Phillies hire Wally Joyner as assistant hitting coach

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As part of their coaching shakeup last month the Phillies fired hitting coach Greg Gross and replaced him with Steve Henderson, and today they announced that Henderson will also have an assistant hitting coach in Wally Joyner.

Joyner spent 16 seasons in the majors as a lefty-hitting first baseman, batting .289 with more walks than strikeouts and 204 homers among 2,060 total hits. He briefly served as the Padres’ hitting coach a few years ago.

MLB teams are limited in the number of coaches they can have on staff, or at least in uniform on a daily basis, but the Phillies are able to add Joyner as an assistant hitting coach because they’re apparently going without a bench coach.

Pitching coach Rich Dubee has long been manager Charlie Manuel’s right-hand man anyway and new third base coach Ryne Sandberg will presumably fill some of the usual bench coach role as well.

And now a lineup that ranked eighth and seventh among NL teams in scoring during the past two seasons will have a pair of coaches devoted to putting more runs on the board.

Why Ryan Zimmerman skipped spring training

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All spring training there was at least some mild confusion about Nationals first baseman Ryan Zimmerman. He played in almost no regular big league spring training games, instead, staying on the back fields, playing in simulated and minor league contests. When that usually happens, it’s because a player is rehabbing or even hiding an injury, but the Nats insisted that was not the case with Zimmerman. Not everyone believed it. I, for one, was skeptical.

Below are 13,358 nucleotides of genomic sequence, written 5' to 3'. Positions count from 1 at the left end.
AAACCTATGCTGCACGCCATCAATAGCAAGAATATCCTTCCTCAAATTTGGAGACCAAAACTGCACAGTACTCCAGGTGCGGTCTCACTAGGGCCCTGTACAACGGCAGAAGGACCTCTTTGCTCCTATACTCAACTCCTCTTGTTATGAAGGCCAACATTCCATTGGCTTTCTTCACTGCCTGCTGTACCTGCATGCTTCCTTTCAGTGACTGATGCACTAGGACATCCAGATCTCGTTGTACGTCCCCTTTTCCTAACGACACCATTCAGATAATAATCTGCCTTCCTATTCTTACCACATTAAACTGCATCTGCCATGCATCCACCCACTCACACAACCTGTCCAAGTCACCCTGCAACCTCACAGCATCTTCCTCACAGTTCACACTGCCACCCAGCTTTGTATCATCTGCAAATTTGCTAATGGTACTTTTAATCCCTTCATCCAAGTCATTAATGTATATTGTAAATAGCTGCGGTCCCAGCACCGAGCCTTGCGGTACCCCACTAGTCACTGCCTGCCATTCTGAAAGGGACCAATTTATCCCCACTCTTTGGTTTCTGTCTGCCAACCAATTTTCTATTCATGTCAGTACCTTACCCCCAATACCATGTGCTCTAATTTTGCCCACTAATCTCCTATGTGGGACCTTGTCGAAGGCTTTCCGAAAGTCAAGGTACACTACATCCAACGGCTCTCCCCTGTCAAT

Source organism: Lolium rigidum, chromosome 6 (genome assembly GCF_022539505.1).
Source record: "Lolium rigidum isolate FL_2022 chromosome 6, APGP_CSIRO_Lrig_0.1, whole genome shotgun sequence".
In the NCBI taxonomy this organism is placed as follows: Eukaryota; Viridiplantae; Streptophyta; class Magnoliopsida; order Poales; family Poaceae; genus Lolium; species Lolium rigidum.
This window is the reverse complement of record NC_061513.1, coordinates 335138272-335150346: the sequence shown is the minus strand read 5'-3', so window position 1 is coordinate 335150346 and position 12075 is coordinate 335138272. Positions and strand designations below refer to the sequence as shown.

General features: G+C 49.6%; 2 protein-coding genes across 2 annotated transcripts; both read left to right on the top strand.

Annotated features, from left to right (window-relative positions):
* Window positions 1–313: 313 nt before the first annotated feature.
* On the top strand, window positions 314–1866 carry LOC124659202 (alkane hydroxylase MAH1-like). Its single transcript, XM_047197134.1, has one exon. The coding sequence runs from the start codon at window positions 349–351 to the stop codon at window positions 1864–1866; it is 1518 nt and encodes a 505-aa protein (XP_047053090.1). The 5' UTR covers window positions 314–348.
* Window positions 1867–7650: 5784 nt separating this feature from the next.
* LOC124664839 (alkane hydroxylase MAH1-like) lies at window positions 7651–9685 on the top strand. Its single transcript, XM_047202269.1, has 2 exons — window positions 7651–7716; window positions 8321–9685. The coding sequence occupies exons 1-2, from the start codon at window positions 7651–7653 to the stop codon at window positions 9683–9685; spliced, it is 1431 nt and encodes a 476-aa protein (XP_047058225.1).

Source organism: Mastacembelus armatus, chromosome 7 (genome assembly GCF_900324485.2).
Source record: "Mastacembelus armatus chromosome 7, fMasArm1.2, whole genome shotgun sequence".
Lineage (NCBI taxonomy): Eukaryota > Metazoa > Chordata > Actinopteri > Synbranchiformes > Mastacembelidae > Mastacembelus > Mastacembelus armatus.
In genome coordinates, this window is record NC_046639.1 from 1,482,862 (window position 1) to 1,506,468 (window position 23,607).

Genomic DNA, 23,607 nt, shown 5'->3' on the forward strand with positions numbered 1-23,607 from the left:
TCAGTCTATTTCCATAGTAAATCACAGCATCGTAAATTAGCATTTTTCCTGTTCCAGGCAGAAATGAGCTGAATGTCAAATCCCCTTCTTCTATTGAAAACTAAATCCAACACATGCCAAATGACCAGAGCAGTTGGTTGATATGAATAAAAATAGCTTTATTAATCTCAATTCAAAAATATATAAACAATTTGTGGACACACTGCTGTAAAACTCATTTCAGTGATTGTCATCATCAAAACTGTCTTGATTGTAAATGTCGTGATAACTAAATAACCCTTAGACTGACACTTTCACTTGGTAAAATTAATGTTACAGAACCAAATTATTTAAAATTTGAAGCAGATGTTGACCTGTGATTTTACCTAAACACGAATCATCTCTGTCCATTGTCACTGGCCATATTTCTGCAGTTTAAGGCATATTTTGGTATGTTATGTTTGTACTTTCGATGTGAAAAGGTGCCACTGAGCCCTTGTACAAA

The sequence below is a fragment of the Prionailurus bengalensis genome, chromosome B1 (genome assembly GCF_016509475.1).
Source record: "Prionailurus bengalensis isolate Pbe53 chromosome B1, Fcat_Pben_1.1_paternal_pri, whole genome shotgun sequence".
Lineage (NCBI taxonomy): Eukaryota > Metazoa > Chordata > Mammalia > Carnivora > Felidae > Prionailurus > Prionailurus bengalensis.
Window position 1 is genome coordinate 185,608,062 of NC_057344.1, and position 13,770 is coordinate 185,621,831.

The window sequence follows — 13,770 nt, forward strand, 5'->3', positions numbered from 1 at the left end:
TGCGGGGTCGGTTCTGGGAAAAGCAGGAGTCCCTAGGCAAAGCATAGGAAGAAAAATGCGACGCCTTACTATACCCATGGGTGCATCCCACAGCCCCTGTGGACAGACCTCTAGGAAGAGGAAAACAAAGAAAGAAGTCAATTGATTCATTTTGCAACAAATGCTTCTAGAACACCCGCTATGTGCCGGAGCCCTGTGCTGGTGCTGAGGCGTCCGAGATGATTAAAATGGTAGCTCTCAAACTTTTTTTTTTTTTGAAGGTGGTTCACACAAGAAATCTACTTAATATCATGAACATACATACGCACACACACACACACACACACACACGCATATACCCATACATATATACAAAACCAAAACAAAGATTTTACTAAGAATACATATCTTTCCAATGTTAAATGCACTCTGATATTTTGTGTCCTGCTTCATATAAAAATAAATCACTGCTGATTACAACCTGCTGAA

The skepticism was unwarranted, as Zimmerman answered the bell for Opening Day and has played all season. As Jared Diamond of the Wall Street Journal writes today, it was all by design. He skipped spring training because he doesn’t like it and because he thinks it’ll help him avoid late-season injuries and slowdowns, the likes of which he has suffered over the years.

It’s hard to really judge this now, of course. On the one hand Zimmerman has started really slow this season. What’s more, he has started to show signs of warming up only in the past week, after getting almost as many big league, full-speed plate appearances under his belt as a normal spring training would’ve given him. On the other hand, April is his worst month across his entire 14-year career, so one slow April doesn’t really prove anything and, again, Zimmerman and the Nats will consider this a success if he’s healthy and productive in August and September.

It is sort of a missed opportunity, though. Players hate spring training. They really do. if Zimmerman had made a big deal out of skipping it and came out raking this month, I bet a lot more teams would be amenable to letting a veteran or three take it much more easy next spring. Good ideas can be good ideas even if they don’t produce immediately obvious results, but baseball tends to encourage a copycat culture only when someone can point to a stat line or to standings as justification.

Way to ruin it for everyone, Ryan. 😉